An interview with Robert Neuwirth, the author of Shadow Cities: A Billion Squatters, A New Urban World

1. What’s the biggest problem that the people in slums/squatter cities – the cities of tomorrow as you say – face? Is there a solution to overcome it?

To me, the biggest problem is that squatters aren’t recognized as citizens, and that their communities aren’t recognized as normal parts of the city. The stigma that creates makes it almost impossible for even the most well-organized and well-developed squatter neighborhood to really knit itself into the urban fabric.

The solution has to be partnerships between the legal and illegal city. In most countries, squatters have demonstrated that they are ready to lead these partnerships in good faith. The problem lies with the rest of society, which resists treating these people as equals.

2. Which city has the best policy on squatters? Please describe that policy a bit.

It’s hard to say, because the policies change. The traditional policies of Turkey have long been pro-squatter—giving squatters due process and allowing them to create legal, popularly-elected self-governing authorities in their communities. But, in the attempt to bring their land laws into compliance with European standards, which is one of the prerequisites for joining the European Union and the common currency, I have read many reports of officials pushing communities out without due process.

There are cities in Brazil—Porto Alegre and Recife come to mind—where progressive governments have created what they call a participatory budget process, and have also attempted to work with squatter areas to create zoning controls and building standards. But it is unclear if these programs have been applied in a widespread way. In Rio de Janeiro and Sao Paulo, the governments are much more clientelist, and there have been evictions. With Rio set to host the 2014 world cup and the 2016 Olympics, there will be more pressure than ever on these communities.

So there aren’t all that many municipalities that have gotten it right.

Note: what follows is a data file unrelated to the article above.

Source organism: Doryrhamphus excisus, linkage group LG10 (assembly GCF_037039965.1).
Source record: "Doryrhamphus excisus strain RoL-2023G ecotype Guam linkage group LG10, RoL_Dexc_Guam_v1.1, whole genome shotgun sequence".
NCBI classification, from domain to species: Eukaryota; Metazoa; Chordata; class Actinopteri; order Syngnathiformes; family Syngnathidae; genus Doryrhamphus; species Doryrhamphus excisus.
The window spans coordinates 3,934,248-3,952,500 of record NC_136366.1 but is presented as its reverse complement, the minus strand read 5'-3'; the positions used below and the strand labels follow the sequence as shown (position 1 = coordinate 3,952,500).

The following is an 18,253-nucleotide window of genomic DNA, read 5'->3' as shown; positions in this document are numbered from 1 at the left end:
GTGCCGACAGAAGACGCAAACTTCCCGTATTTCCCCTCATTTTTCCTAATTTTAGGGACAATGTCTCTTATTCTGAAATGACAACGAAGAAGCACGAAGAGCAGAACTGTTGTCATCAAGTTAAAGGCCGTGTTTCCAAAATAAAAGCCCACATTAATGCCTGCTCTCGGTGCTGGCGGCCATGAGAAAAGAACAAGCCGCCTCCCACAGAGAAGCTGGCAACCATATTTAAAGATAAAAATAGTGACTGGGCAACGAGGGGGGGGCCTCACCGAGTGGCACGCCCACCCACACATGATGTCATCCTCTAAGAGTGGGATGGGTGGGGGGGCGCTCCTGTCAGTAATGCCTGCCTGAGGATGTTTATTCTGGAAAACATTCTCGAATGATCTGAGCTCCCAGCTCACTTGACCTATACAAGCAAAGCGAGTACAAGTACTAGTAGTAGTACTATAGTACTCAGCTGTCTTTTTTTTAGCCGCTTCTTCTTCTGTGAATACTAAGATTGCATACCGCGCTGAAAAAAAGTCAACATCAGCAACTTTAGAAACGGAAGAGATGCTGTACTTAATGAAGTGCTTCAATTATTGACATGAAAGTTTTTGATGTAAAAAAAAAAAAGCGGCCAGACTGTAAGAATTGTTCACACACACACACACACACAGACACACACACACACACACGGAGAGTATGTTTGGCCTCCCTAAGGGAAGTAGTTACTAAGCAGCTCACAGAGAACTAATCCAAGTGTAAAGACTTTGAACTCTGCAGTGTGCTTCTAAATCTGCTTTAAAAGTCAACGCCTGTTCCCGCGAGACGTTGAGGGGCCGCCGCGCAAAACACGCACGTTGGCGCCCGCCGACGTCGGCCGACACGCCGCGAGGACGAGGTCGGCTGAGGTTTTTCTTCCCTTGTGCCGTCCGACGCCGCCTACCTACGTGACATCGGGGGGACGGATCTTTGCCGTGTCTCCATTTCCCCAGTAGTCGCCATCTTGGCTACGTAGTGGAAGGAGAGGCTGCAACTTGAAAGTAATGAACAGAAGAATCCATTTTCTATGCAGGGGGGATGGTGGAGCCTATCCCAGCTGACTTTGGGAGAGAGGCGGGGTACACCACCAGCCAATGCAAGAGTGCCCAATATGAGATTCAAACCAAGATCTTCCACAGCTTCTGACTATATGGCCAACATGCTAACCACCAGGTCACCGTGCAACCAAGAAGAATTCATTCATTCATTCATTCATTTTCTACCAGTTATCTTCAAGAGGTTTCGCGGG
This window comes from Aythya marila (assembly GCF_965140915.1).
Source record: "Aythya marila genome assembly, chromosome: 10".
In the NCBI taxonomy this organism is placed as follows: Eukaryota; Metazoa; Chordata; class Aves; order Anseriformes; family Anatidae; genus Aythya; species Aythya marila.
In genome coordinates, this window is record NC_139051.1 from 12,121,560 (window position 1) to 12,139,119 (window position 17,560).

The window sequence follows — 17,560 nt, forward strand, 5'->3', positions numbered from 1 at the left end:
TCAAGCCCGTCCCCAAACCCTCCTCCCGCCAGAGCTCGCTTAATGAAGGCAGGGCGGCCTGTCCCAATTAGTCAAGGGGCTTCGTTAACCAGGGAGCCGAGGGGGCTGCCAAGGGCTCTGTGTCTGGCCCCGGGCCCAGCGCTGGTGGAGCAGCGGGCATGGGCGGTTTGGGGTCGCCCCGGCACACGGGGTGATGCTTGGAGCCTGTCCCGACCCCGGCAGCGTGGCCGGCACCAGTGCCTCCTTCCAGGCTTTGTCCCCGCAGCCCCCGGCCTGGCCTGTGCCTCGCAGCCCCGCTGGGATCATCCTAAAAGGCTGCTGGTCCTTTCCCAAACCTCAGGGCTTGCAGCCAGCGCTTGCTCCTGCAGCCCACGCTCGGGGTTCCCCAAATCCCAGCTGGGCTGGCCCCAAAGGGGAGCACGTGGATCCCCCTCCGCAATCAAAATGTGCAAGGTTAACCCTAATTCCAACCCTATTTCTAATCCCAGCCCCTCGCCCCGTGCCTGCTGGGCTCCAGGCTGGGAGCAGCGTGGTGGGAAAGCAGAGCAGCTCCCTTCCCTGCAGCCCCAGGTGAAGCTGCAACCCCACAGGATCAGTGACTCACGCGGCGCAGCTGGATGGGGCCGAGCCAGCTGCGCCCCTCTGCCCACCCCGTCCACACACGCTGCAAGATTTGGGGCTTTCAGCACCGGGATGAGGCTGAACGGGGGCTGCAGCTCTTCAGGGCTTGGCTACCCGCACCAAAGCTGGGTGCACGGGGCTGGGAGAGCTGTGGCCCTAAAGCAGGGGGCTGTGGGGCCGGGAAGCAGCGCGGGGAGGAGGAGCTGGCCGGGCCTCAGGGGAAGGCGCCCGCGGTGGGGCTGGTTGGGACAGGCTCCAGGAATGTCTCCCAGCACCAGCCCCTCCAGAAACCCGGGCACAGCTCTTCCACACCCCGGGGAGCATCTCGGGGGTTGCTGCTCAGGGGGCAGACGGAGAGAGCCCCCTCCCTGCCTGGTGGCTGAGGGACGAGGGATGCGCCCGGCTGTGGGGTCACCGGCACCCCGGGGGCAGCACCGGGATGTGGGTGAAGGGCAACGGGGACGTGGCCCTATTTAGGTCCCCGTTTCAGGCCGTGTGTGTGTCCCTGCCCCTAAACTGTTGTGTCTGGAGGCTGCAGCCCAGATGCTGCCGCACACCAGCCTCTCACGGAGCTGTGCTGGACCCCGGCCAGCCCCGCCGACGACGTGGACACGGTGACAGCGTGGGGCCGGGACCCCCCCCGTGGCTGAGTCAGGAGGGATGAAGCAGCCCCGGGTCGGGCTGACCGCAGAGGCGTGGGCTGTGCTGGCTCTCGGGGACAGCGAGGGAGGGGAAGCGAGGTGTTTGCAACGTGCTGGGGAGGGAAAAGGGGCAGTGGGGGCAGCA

3. What’s more important: actions from the city officials, or just cancelling the evictions and letting them be?

Well, the most important thing is not on your list—squatter self-organizing. Cancelling evictions is an important first step. But it doesn’t happen because governments are benevolent, but because squatters themselves demand to be treated with dignity. So best practice number one would be to encourage strong and vital organizations in squatter communities.

The second most important thing is also not on your list: squatters having access to the political decisions about infrastructure. In the 21st century, no one should live without water, electricity, sanitation, sewers. The way to do this is through local control. Rather than trying to force squatter communities to accept relocation, or to modernize and pay through the nose, a policy of gradually bringing in these things in way that people can organize and control and accept is the best.

For instance, you don’t have to evict people and create paved roads to collect the trash. You can start by designating several pick-up points on the edges of a community, where people can bring their trash once or twice a week for municipal pick-up. Or the community can buy a tractor and wagon and pay someone to pick up the trash and bring it to one of the pick-up points.Robert Neuwirth eating some smoked fish in Makoko, a Lagos, Nigeria squatter community.

4. You suggest the official cities to embrace the squatters who are powerful activists and builders of vital neighbourhoods. How should this be done?